The Premier League, along with The FA, EFL and the referees’ governing body, PGMOL, have today launched a new charter for the 2023/24 season, introducing measures to promote responsible behaviour from players, managers and coaches at matches.
Here are more details as to why and what fans can expect to see.
Why is this charter being introduced?
Last season there was a significant increase in unacceptable behaviour towards match officials from players, managers and coaches in the Premier League and in competitions of the EFL and The FA.
The football authorities believe that actions within the professional game filter down to grassroots level and youth football, and that this cannot be allowed to continue.
They have introduced this charter to apply to behaviour on the pitch and in the technical area. The charter has been drafted in partnership with the League Managers Association (LMA) and the Professional Footballers Association (PFA).
Match officials will be empowered to take more robust action when participant behaviour falls below expected standards, and The FA will apply stronger supplementary disciplinary action.
The charter’s aims are:
1) To protect the reputation of the game and set an example to all those who play football at every level.
2) To instil a culture of responsibility and tolerance that players, managers and coaches commit to.
How will this charter be enforced?
Match officials are being empowered to take robust action and issue yellow and red cards where behaviour falls below expected standards. In addition, The FA will also apply strong supplementary disciplinary action against those who fail to adhere to the new charter.
Team captains are expected to take responsibility for their team-mates, who will receive cards for any confrontation, surrounding or invasion of the match official’s personal space.
The code of conduct for the technical area on a pitch has also been rewritten to reflect the new charter.
- Only one person can stand at the front of the technical area and coach during the match. Only one other person is allowed to stand, but they must remain close to the technical area seating. All other occupants must remain seated.
- Coaching staff cannot use technology to challenge a decision made by match officials.
- Coaching staff must remain within their own technical area during the match.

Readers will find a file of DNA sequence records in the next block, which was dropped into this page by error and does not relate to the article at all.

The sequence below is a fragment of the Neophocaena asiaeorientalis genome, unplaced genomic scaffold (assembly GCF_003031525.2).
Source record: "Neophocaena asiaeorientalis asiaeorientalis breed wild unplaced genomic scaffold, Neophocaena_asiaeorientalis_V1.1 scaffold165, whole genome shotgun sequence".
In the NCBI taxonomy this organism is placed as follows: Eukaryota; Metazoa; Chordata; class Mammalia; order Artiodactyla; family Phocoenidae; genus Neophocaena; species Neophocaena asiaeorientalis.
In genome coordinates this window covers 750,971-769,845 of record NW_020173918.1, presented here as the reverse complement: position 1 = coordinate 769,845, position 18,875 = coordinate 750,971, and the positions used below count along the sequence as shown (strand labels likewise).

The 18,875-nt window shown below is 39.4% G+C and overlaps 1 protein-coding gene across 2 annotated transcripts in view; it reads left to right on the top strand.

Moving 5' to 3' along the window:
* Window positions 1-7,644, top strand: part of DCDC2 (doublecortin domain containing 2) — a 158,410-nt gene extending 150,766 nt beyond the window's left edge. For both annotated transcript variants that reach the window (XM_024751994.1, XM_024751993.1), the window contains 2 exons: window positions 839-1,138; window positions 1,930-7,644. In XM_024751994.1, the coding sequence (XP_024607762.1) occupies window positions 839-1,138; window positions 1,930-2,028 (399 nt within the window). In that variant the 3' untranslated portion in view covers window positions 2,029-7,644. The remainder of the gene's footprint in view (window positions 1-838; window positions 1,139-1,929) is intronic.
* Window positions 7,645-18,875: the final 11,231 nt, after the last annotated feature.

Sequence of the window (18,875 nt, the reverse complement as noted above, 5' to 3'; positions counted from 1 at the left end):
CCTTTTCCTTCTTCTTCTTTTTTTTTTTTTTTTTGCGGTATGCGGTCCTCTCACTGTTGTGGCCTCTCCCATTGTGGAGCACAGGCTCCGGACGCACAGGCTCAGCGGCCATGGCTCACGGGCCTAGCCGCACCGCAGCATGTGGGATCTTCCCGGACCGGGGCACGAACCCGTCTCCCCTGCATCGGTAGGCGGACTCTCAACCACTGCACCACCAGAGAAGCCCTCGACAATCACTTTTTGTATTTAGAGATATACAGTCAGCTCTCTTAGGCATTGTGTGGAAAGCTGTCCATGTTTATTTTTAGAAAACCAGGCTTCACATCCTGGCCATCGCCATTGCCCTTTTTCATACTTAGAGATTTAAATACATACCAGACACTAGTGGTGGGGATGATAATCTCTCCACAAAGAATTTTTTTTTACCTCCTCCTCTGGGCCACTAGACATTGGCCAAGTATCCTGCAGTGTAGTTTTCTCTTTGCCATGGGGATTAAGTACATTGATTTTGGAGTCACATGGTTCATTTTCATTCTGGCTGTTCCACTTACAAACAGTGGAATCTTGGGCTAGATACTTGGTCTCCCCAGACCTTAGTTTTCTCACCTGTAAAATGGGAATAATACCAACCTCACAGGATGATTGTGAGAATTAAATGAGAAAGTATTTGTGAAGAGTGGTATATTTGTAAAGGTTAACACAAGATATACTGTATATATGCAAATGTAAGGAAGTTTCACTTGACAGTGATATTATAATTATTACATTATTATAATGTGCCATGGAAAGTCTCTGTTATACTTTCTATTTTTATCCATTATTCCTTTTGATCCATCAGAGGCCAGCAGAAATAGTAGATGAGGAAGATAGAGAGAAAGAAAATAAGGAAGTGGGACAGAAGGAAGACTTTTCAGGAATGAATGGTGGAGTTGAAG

- They must not enter the pitch to confront any match official at half-time or at full-time.
- Occupants of the technical area who have been dismissed are not allowed to take a seat in the stand, return to the field of play post-match, or conduct any post-match media.
Are there other measures being taken to support the charter?
Serious and repeat offenders will be handed increased financial penalties as punishment.
In addition, Academy players will take refereeing courses to improve their education into officiating.
Are these changes only for the professional game?
No. In the grassroots game new regulations will include points deductions for players and coaches who commit repeated offences of serious misconduct, while match officials will be further empowered to use temporary dismissals to combat dissent.
Furthermore, The FA, working alongside Kick it Out, has created a joint action plan to tackle serious misconduct in grassroots football among participants as well as spectators.
The plan focuses on three key areas: increasing awareness and knowledge of serious incidents and how to report them; enhancing reporting processes by making them clearer and more accessible; and a commitment to tackling ‘problem areas’ in the game where serious incidents are most prevalent. The outputs from the action plan will be rolled out across the season.
When does this charter start?
It will be applied to the EFL fixtures when the 2023/24 season starts (weekend 5/6 August) and for the Premier League when it begins on Friday 11 August.